Since the Reagan administrations during the 1980s, the unevenness inherent in US urban food systems has increased. Substantial barriers to consuming food were one of many inequities resulting from the administration's social and economic policies (see Dirks 2003; Kahn and McAlister 1997; Levenstein 1988; 1993; Root and De Rochemont 1995). Specifically, certain urban communities lacking access to viable food sources became "food deserts" (Wrigley 2002). This inherently spatial metaphor demonstrates the problematic dilemma facing many inner-city communities seeking to meet their basic physiological needs.

The spatial restructuring of urban foodscapes has resulted in urban built environments once comprised of chain supermarkets, independent supermarkets, grocery stores, convenience stores and sit-down/specialty restaurants, now increasingly dominated by fast food restaurants, emergency food outlets, food pantries and soup kitchens (Ashman et al. 1993; Eisenhauer 2001). The departure of supermarkets from within inner cities, coupled with the proliferation of fast food restaurants, has produced an unaffordable, unhealthy and untenable urban foodscape (see Schlosser 2002). The inability to buy food due to lack of financial resources and spatial isolation is often times a direct cause of hunger. As such, the ways in which capitalism has led to a fundamental physical reconfiguration of urban communities is a significant factor that produces urban hunger.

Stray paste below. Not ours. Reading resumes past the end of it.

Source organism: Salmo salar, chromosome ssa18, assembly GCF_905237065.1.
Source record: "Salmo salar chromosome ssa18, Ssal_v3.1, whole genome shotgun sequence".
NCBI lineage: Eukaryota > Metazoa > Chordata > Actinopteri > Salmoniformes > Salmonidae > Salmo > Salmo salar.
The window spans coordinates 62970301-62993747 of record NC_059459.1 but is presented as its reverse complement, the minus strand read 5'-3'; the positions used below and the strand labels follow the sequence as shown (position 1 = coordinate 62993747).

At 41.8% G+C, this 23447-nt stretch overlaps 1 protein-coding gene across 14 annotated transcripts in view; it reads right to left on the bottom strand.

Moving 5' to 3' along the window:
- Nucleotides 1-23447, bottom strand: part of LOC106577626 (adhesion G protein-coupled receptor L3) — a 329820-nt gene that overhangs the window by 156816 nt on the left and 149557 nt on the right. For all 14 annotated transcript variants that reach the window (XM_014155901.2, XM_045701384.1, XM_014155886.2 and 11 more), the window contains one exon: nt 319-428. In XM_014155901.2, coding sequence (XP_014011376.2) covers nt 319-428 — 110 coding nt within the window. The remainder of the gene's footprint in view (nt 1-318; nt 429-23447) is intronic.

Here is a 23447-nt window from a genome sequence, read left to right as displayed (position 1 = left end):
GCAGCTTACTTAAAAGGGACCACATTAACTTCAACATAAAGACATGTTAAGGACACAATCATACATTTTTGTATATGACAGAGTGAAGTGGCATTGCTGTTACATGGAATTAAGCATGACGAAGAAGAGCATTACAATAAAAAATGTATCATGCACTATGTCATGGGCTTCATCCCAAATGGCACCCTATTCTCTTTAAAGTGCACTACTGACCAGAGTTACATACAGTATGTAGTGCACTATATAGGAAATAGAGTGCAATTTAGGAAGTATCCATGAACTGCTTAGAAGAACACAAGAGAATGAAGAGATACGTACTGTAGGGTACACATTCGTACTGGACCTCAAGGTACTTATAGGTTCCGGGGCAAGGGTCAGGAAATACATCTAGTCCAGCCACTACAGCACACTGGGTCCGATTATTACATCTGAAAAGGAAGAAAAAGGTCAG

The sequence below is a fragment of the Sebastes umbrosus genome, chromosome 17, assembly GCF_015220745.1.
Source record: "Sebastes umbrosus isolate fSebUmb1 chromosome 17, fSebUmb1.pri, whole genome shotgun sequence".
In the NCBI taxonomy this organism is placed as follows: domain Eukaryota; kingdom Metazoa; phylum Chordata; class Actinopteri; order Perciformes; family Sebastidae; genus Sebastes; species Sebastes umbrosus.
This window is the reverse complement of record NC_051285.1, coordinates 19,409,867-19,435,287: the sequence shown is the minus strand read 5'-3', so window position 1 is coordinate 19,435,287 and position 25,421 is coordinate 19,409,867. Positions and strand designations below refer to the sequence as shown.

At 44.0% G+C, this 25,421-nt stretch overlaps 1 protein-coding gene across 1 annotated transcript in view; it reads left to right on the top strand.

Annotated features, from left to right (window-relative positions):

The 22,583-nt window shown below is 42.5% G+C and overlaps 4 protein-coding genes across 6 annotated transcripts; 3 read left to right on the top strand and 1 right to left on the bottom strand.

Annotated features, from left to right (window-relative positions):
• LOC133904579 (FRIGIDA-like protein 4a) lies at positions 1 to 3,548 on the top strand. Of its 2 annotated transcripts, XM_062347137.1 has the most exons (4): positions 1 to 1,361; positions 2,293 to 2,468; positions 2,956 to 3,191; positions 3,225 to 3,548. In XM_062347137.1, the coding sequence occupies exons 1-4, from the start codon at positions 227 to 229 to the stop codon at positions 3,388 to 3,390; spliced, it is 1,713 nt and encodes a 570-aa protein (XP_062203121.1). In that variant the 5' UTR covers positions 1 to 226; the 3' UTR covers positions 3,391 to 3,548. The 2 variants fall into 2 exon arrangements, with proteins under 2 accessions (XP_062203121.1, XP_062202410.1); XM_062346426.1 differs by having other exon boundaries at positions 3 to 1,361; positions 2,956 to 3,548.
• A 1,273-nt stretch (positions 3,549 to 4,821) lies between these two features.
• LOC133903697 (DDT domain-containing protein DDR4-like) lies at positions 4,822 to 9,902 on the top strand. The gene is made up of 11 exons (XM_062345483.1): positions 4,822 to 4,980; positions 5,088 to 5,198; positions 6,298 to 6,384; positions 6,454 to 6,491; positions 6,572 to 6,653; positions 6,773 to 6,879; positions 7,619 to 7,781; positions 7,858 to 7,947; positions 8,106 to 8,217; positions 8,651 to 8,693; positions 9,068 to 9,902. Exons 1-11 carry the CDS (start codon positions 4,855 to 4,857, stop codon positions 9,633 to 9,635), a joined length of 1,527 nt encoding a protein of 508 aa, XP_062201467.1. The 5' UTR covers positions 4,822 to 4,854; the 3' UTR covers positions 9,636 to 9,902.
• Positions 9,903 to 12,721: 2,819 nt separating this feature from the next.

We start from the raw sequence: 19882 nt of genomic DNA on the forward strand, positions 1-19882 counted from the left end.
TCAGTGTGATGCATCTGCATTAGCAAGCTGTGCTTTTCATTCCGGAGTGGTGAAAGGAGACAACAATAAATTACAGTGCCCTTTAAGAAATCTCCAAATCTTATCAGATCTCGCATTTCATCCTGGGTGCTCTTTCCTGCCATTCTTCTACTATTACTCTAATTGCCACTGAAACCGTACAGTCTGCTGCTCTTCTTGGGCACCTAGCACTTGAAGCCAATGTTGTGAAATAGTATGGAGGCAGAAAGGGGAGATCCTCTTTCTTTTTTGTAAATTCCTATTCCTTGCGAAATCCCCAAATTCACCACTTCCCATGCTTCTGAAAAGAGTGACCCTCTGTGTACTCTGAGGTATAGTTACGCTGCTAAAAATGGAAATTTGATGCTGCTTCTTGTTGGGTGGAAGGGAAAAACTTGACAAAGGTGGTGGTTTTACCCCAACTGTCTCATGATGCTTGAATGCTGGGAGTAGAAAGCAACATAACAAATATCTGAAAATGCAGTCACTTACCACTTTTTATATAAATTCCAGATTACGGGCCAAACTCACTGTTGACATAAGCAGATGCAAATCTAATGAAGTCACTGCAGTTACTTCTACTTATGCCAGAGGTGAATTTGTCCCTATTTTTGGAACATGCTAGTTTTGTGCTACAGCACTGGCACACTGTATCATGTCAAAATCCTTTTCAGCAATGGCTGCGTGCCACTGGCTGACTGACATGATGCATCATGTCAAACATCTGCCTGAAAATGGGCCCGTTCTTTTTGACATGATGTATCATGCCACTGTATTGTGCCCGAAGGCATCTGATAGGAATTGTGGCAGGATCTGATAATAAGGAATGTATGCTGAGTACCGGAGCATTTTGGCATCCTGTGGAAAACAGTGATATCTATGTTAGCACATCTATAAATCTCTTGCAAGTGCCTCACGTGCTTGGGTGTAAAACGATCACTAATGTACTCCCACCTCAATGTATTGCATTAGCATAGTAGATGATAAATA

While seemingly contradictory, the political ecologies of urban hunger and obesity are intimately tied to the production of a "fast-food nation" and an overall decreased quality of life within the US. This point will also be discussed in more detail by Marvin and Medd in the next chapter.